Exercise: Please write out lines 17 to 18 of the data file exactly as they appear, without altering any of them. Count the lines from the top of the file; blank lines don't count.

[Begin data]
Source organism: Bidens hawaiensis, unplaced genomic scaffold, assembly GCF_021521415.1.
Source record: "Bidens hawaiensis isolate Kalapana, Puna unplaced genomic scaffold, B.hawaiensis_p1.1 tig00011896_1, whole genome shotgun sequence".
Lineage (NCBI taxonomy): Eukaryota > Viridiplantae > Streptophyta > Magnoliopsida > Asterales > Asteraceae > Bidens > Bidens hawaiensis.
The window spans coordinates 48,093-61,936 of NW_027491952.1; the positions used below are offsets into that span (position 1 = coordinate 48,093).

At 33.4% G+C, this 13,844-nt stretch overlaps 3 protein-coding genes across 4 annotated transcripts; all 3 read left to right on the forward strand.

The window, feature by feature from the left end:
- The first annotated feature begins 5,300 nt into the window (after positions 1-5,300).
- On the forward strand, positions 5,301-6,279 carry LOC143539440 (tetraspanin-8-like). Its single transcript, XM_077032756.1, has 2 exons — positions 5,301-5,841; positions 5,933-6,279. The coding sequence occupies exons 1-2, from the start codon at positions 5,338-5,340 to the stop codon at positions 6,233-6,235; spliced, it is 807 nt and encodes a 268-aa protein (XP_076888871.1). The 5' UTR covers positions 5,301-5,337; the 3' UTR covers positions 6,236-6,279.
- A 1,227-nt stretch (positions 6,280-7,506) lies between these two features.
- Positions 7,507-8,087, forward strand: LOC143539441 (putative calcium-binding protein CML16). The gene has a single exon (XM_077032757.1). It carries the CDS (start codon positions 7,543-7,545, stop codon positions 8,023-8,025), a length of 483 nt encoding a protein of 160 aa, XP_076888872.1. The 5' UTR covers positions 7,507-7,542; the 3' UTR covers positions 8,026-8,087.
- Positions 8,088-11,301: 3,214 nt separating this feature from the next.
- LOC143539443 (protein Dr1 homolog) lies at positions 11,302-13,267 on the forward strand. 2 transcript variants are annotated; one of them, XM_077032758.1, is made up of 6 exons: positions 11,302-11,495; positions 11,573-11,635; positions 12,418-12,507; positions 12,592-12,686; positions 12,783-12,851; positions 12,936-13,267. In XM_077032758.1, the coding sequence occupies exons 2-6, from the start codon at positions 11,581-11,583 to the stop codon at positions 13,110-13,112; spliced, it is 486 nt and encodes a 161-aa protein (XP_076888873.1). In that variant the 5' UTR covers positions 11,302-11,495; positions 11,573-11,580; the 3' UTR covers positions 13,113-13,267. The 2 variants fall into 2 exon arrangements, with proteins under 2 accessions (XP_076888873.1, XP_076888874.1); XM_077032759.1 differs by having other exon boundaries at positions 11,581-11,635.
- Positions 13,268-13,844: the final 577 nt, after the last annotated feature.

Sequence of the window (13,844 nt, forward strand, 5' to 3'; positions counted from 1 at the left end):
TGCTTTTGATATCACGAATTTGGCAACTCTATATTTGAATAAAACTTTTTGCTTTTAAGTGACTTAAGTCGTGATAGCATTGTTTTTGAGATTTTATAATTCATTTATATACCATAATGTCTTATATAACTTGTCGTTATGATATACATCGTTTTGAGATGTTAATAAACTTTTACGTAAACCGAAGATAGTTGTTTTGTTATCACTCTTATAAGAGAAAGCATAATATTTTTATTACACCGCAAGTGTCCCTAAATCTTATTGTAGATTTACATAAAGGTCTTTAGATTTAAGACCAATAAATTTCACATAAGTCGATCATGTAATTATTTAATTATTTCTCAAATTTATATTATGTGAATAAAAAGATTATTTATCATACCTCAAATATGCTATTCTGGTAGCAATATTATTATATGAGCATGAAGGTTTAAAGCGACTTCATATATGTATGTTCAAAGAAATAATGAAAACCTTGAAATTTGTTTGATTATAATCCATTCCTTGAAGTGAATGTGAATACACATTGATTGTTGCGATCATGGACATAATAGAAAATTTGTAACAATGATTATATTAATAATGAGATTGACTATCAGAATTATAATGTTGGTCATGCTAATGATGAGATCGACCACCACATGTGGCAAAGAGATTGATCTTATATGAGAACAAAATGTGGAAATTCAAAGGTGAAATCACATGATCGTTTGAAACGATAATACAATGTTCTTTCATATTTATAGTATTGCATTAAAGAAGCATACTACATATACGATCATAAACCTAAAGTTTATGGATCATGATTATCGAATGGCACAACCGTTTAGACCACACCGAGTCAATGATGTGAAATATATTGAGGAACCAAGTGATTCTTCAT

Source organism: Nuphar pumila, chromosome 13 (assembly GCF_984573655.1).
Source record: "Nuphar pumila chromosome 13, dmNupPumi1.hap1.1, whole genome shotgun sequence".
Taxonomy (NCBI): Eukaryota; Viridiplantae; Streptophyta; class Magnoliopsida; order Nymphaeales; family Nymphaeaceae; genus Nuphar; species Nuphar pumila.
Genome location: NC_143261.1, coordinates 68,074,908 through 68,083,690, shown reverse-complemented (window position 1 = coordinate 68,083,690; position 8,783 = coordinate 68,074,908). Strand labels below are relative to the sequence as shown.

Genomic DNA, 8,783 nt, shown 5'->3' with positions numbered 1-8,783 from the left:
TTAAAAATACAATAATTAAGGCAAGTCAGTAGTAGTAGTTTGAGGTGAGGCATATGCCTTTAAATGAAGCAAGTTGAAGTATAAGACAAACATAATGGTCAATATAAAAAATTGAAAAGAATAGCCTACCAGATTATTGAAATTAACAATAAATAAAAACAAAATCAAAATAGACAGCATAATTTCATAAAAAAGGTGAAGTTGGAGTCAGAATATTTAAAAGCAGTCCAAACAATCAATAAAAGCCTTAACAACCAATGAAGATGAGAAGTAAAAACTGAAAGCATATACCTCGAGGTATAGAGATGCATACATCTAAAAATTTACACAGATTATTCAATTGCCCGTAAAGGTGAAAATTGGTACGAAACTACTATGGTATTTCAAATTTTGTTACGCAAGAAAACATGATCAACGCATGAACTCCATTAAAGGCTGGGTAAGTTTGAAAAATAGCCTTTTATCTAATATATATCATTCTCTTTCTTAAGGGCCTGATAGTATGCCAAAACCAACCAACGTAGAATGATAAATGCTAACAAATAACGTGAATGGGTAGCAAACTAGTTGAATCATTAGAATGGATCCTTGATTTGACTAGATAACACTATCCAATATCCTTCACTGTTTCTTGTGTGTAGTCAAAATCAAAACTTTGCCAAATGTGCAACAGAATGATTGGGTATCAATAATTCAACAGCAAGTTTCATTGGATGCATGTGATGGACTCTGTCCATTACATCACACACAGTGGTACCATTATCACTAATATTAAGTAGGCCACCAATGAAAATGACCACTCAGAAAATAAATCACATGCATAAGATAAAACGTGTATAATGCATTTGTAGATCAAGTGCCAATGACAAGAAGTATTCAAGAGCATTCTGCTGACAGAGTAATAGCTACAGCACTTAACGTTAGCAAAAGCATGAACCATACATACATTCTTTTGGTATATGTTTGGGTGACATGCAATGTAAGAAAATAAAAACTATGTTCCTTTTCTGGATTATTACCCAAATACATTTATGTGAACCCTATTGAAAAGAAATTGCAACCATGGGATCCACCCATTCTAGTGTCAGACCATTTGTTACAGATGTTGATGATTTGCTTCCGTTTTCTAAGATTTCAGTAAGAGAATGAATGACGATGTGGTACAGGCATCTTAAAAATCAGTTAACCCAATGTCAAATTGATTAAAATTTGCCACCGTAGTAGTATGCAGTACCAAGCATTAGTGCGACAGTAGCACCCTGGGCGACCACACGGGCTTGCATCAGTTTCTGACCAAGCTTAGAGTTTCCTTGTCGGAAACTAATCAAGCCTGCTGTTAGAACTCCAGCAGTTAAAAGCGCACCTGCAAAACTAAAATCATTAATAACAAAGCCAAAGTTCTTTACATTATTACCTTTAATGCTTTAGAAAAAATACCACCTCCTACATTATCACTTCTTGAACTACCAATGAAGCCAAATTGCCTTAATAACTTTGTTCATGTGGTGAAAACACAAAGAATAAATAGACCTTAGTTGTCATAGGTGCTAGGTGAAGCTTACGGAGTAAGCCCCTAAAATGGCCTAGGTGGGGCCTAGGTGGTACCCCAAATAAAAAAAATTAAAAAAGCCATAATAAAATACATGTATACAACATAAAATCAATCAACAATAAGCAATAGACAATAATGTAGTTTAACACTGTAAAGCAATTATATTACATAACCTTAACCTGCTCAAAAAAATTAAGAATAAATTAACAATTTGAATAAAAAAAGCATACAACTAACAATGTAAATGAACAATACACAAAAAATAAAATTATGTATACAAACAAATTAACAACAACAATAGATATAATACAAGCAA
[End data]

Source record: "Nuphar pumila chromosome 13, dmNupPumi1.hap1.1, whole genome shotgun sequence".
Taxonomy (NCBI): Eukaryota; Viridiplantae; Streptophyta; class Magnoliopsida; order Nymphaeales; family Nymphaeaceae; genus Nuphar; species Nuphar pumila.